What if I told you that covering javascript code with tests can be easy and pleasant experience?

There’s one simple rule you need to follow in order to achieve that: keep your functions pure or in other words keep your code side-effect free. And all of a sudden you don’t need to mock anything, or emulate browser, or do any other not logic related stuff.

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Breaking news: this rule applies to other areas of programming too :)

So, imagine we have a task: implement a mechanism that calculates ticket fees.

Let’s write the logic first:

export function feeAmount(fees) {
  return (price, include) => {
    const startingFee = fees.startingFee;
    const maximumFee  = fees.maximumFee;
    const percentage  = parseFloat(fees.percentage);

    if (price === 0) {
      return 0;
    }

    const coreFeeableSum = include ? ((price - startingFee) / (1 + percentage)) : price;
    const currentFee = coreFeeableSum * percentage + startingFee;

    if (maximumFee && (currentFee > maximumFee)) {
      return maximumFee;
    }

    return Math.round(currentFee);
  };
}

export function amountWithFee(feeAmountFn) {
  return (price, include) => {
    const feeAmountAdd = include ? 0 : feeAmountFn(price, include);
    return price + feeAmountAdd;
  };
}

Now let’s have some tests for it (I’m using mocha and assert):

import { describe, it } from 'mocha';
import { feeAmount, amountWithFee } from '../src/calculations';
import assert from 'assert';

const fees = {
  percentage: 0.035,
  startingFee: 349,
  maximumFee: 5399
};

const feeAmountFn = feeAmount(fees);
const amountWithFeeFn = amountWithFee(feeAmountFn);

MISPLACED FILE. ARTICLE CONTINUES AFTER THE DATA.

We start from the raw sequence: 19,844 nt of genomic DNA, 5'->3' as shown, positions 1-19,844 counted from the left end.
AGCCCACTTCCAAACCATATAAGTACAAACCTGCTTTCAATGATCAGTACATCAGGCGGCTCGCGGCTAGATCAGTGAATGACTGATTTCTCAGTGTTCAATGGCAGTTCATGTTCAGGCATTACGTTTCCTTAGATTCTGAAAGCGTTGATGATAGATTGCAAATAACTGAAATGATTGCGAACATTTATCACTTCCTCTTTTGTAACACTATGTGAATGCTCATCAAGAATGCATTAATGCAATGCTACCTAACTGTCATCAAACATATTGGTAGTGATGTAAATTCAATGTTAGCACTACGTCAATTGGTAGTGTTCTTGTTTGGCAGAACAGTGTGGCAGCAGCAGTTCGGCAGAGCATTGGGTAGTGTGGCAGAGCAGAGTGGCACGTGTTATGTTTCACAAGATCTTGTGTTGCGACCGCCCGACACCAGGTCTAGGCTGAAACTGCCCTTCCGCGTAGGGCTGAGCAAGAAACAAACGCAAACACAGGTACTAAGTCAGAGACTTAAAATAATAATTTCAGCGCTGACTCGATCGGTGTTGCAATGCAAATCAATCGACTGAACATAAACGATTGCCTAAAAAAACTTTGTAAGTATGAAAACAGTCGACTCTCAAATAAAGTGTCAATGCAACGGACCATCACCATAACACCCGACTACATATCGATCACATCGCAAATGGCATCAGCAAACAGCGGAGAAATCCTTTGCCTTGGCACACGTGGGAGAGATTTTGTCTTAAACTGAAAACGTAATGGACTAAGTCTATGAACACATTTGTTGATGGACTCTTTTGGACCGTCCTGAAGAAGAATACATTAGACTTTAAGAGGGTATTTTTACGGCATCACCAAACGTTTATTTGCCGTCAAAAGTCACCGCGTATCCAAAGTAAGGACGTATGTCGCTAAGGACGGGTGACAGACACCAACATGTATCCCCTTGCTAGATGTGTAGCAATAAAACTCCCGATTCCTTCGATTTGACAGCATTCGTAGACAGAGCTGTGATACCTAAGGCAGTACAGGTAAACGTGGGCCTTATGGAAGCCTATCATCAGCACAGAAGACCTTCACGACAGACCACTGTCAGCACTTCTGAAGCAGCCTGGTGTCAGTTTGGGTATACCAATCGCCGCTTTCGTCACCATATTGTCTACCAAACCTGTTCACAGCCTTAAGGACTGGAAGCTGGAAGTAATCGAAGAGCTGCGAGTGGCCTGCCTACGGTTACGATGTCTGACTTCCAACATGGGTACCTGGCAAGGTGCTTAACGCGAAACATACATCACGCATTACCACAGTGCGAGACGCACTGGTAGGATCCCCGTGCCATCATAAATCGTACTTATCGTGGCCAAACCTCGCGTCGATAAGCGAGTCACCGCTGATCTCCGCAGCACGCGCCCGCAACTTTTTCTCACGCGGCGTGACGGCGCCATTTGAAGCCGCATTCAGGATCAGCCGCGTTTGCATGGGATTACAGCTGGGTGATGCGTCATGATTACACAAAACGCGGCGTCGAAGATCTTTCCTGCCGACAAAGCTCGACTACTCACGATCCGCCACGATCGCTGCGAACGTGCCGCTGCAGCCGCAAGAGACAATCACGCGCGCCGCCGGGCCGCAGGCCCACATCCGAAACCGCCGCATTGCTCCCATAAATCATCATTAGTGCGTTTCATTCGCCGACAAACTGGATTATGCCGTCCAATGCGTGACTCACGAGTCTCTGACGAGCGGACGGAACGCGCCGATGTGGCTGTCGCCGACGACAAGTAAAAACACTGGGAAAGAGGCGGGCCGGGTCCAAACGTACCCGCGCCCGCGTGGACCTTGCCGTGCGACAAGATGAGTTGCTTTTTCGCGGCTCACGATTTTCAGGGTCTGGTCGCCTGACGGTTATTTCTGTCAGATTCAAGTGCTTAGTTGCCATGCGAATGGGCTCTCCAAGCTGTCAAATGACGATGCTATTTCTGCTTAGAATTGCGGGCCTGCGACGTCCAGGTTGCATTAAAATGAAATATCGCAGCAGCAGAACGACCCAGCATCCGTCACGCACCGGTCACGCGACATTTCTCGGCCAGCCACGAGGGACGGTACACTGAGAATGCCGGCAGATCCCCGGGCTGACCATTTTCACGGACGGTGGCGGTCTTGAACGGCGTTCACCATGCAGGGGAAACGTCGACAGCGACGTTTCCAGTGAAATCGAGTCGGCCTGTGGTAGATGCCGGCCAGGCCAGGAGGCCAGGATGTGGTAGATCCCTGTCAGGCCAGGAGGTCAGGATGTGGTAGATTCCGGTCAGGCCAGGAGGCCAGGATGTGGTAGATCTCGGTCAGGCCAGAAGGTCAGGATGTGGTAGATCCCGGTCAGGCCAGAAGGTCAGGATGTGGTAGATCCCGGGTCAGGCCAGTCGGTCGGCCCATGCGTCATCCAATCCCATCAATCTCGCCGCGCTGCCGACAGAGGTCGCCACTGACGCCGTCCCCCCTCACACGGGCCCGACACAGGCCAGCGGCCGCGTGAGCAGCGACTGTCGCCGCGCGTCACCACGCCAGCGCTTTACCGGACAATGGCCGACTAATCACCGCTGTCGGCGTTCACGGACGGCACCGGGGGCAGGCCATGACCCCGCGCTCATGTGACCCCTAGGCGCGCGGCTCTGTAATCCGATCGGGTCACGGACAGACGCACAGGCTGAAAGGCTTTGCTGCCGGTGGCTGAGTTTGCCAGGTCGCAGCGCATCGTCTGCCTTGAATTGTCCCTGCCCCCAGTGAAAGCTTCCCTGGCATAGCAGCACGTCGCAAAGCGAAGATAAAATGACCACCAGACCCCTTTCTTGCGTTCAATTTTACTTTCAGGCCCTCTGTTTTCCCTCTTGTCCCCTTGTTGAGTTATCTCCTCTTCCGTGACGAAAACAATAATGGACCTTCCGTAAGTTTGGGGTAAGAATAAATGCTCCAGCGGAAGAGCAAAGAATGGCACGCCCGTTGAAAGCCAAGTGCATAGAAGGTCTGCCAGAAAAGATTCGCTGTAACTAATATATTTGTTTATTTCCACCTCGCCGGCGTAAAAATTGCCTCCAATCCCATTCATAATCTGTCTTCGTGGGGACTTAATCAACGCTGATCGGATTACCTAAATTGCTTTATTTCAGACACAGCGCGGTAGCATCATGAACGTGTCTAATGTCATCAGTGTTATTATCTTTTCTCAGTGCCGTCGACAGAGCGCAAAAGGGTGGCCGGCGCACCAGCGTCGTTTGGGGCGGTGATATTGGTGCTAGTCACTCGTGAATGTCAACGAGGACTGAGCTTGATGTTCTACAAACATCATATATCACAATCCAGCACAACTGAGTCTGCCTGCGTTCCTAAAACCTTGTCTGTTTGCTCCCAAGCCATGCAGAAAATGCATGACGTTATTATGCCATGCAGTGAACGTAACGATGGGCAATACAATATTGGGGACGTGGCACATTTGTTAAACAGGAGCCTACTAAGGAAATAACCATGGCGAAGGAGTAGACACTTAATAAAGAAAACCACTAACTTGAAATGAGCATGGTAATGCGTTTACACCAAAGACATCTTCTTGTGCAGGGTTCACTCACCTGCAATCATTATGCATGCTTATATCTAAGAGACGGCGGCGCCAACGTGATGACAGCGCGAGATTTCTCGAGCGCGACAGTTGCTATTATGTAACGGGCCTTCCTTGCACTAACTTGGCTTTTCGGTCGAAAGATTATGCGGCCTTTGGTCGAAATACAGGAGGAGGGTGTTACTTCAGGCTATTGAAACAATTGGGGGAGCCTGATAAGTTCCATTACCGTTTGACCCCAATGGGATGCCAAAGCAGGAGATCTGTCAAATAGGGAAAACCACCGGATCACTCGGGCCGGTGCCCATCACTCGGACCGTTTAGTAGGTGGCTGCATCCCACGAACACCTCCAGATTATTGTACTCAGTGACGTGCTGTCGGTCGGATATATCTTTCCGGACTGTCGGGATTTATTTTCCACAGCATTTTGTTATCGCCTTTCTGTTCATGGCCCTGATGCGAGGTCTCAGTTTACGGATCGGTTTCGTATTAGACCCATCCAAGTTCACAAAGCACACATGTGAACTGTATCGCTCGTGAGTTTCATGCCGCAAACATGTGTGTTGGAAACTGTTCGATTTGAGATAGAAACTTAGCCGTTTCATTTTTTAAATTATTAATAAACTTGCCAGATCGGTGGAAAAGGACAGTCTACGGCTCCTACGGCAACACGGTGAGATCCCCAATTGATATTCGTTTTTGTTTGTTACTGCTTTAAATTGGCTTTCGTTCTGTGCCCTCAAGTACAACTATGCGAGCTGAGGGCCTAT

describe("feeAmount", () => {
  it("calculates fee NOT included", () => {
    assert.equal(feeAmountFn(15000, false), 874);
  });

  it("calculates fee included", () => {
    assert.equal(feeAmountFn(15000, true), 844);
  });

  it("returns maximum fee", () => {
    assert.equal(feeAmountFn(200000, false), 5399);
  });

  it("returns maximum fee", () => {
    assert.equal(feeAmountFn(200000, true), 5399);
  });
});

describe("amountWithFee", () => {
  it("calculates amount with fee NOT included", () => {
    assert.equal(amountWithFeeFn(15000, false), 15874);
  });

  it("calculates amount with maximum fee", () => {
    assert.equal(amountWithFeeFn(200000, false), 205399);
  });
});

And now just import these functions where you will actually use them.

And to give you a full picture, here’s how this logic may look when author doesn’t care about logic testability:

feeAmount() {
  const price       = this.state.price;
  const startingFee = this.props.fees.startingFee;
  const maximumFee  = this.props.fees.maximumFee;
  const percentage  = parseFloat(this.props.fees.percentage);

  if (price === 0) {
    return 0;
  }

  const coreFeeableSum = include ? ((price - startingFee) / (1 + percentage)) : price;
  const currentFee = coreFeeableSum * percentage + startingFee;

  if (maximumFee && (currentFee > maximumFee)) {
    return maximumFee;
  }

  return Math.round(currentFee);
}

amountWithFee() {
  if (this.state.include) {
    return this.state.price;
  } else {
    return this.feeAmount() + this.state.price;
  }
}

As you probably noticed this version comes from a method in React.js component and relies on state and props from that component. But the calculations have nothing to do with the UI logic. So it’s better to keep them outside the component and test separately. We don’t need (or want) React to check our math.

If you want to learn more about testable javascript code with pure functions, be sure to check this page.

We also have Approaches to testing React components - an overview post.